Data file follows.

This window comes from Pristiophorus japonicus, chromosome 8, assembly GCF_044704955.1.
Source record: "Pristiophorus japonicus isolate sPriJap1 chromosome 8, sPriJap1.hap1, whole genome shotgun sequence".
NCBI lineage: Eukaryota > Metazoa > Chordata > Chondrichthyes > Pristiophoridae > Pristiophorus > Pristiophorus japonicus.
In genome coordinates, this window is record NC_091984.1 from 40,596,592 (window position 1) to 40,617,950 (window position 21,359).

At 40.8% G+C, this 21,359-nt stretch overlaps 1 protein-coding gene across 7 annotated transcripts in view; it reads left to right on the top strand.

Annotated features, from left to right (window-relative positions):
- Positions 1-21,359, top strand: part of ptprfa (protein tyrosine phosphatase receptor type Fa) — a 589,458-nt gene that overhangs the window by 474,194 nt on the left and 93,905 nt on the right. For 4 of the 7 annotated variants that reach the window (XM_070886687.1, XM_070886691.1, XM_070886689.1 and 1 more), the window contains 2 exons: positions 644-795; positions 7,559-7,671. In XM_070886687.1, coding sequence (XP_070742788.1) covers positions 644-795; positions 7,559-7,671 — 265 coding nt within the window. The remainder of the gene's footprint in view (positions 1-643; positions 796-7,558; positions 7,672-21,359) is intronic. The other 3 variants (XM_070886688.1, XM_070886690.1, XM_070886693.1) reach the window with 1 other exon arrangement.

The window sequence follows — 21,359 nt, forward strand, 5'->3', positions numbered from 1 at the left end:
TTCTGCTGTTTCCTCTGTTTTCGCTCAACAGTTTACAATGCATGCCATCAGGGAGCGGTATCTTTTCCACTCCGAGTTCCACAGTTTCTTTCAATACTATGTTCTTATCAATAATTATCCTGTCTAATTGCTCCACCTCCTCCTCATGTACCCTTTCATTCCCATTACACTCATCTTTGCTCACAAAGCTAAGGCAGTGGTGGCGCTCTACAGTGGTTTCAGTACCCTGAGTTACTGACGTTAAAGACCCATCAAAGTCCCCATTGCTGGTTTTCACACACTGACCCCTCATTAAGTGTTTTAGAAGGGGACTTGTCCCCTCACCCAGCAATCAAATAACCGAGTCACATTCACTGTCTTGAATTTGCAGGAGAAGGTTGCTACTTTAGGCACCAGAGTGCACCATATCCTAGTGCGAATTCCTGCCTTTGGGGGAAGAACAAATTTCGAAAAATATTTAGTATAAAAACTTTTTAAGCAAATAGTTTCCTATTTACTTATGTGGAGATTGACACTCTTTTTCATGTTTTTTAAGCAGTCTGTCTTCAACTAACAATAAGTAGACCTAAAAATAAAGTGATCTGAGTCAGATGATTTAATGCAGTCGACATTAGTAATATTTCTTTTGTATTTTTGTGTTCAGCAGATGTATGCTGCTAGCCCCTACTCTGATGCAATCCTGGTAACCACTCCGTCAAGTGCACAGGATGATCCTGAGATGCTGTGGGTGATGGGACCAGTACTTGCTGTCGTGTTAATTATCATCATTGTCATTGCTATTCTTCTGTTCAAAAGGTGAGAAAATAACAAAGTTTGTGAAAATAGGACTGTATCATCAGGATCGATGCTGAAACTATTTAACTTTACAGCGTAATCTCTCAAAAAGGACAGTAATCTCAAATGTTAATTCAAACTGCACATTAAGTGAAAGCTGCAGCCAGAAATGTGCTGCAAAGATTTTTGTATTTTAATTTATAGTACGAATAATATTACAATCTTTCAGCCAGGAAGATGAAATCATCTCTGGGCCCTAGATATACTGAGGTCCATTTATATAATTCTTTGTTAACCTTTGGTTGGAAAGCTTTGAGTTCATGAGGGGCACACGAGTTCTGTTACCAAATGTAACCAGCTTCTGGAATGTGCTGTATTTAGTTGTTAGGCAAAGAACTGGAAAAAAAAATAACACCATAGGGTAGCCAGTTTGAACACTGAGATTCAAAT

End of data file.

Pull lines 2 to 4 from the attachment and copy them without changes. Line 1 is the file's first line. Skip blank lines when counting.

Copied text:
Source record: "Pristiophorus japonicus isolate sPriJap1 chromosome 8, sPriJap1.hap1, whole genome shotgun sequence".
NCBI lineage: Eukaryota > Metazoa > Chordata > Chondrichthyes > Pristiophoridae > Pristiophorus > Pristiophorus japonicus.
In genome coordinates, this window is record NC_091984.1 from 40,596,592 (window position 1) to 40,617,950 (window position 21,359).